The shelter needs to keep four kennels open for city and county dogs; it can host about 90 cats and 11 dogs total.
“If you look at our total amount of cats, there are 180 cats and about 30 dogs,” said Fruechtel.
“So, about 50 percent of those animals are not in our physical building,” he noted. Instead, those animals are cared for in foster homes.
Three people run the shelter: the executive director, the volunteer services manager and the kennel supervisor. According to Fruechtel, every employee is a volunteer, everyone works hard and hardly anyone ever sits at a desk.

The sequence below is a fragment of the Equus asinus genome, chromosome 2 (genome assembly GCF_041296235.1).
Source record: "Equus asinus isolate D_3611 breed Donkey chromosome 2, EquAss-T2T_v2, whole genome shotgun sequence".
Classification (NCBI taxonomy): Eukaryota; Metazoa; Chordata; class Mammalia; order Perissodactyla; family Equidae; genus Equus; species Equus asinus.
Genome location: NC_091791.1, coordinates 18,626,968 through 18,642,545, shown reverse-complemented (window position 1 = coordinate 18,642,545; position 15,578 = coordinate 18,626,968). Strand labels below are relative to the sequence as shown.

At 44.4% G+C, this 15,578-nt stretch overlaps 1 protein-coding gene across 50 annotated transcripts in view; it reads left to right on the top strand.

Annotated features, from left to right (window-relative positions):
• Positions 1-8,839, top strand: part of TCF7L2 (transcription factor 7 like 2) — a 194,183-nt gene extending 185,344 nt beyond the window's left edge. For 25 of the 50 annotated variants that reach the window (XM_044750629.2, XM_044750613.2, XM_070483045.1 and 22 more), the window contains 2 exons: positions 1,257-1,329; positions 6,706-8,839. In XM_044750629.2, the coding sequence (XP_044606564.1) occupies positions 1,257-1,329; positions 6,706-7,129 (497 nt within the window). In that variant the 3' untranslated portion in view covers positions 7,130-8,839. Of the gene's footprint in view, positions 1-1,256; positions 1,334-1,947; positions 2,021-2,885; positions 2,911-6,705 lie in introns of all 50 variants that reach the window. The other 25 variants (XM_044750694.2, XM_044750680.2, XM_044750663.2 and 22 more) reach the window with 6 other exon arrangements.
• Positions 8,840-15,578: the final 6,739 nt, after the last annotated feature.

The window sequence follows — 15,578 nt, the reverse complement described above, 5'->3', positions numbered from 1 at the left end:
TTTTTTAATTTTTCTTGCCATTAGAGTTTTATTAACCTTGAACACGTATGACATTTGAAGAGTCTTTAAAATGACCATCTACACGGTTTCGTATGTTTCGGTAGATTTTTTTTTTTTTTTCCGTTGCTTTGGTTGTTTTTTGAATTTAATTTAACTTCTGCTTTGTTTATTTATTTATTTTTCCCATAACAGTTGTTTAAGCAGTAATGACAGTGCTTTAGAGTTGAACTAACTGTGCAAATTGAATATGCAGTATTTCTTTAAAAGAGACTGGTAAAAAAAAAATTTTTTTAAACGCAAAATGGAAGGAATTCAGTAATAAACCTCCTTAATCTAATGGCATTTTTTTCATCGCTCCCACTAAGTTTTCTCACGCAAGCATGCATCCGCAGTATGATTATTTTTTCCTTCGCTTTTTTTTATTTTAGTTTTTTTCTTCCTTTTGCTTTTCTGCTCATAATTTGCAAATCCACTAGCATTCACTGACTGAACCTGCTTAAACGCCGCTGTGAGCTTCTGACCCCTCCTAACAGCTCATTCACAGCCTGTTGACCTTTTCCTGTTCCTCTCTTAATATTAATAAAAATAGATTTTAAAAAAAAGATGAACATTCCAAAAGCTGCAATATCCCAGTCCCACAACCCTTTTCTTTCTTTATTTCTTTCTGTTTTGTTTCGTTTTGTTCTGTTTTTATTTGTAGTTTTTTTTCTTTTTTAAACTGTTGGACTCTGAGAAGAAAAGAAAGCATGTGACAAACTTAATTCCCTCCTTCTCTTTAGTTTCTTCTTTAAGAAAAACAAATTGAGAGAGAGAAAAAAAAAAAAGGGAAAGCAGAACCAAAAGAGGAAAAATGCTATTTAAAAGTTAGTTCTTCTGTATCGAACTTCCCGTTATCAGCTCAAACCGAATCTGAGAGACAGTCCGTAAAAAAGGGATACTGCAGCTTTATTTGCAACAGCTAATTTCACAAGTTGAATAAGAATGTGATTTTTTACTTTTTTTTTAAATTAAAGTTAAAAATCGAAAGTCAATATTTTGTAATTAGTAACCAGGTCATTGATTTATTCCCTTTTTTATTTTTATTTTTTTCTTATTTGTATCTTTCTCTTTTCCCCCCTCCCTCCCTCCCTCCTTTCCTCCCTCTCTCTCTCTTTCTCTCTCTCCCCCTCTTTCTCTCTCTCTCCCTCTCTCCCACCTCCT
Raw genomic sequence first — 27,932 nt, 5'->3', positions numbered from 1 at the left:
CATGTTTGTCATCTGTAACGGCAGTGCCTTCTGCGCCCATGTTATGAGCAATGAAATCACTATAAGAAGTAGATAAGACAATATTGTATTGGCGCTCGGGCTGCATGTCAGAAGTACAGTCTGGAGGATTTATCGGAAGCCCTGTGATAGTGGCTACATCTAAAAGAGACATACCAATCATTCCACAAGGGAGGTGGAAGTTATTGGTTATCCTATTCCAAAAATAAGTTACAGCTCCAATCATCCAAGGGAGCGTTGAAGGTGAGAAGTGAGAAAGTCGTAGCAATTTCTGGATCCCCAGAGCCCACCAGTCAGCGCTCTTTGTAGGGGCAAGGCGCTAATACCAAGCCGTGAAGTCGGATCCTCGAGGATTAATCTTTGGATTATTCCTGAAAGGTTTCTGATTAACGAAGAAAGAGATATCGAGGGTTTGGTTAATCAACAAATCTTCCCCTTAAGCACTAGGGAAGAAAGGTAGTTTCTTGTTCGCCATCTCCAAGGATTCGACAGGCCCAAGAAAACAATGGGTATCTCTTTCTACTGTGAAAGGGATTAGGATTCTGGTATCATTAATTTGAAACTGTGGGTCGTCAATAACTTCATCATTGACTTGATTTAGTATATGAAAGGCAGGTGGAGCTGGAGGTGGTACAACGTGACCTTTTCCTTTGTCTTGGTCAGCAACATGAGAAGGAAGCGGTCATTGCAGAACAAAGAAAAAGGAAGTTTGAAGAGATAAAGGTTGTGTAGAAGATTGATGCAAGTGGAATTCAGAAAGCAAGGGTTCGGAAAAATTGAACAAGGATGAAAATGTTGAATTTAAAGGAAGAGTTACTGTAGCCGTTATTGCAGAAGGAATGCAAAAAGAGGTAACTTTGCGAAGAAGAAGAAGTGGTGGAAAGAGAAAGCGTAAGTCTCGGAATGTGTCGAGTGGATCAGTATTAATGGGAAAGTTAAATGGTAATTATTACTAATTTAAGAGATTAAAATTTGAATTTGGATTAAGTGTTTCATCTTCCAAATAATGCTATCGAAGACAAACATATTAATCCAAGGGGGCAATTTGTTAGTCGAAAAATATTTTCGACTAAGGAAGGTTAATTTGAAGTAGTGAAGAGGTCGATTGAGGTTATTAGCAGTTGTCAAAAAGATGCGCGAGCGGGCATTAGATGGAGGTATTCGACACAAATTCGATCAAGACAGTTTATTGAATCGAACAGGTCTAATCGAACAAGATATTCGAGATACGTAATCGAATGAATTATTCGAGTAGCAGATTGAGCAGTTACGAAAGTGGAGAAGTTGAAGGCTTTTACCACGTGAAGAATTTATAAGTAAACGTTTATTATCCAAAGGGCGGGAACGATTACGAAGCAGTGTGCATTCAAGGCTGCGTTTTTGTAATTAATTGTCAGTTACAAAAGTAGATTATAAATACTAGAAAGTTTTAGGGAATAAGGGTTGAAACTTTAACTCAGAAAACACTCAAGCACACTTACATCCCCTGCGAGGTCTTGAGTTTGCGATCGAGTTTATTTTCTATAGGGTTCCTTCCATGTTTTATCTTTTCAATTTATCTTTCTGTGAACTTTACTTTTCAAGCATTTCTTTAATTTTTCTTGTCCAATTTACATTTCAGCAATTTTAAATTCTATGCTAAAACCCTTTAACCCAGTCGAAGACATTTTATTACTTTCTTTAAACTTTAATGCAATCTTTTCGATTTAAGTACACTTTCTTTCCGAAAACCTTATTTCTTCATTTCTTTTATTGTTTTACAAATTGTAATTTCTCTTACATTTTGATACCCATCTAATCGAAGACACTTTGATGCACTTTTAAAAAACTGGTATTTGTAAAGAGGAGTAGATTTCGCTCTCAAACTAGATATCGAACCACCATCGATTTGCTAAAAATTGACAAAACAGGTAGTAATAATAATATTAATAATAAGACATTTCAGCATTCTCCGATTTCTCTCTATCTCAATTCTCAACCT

While the shelter gets help from the community, it also helps give back too.
“We are on the Clark County Elder Justice task force. We sat in with the Clark County district attorney, assistant district attorney, several county commissioners and several police officers, and we are working on abuse to elderly people and what happens to their pets,” said Fruechtel.
In October the clinic is getting together with the Humane Society for Southwest Washington to conduct a mass spay-and-neuter event.
“We are going to go after low-income and feral cat populations, and we are going to try and do 100 spay and neuters in one day,” Fruechtel stated.
The shelter is hoping, within the next five years, to make Clark County the first no-kill county in Washington State.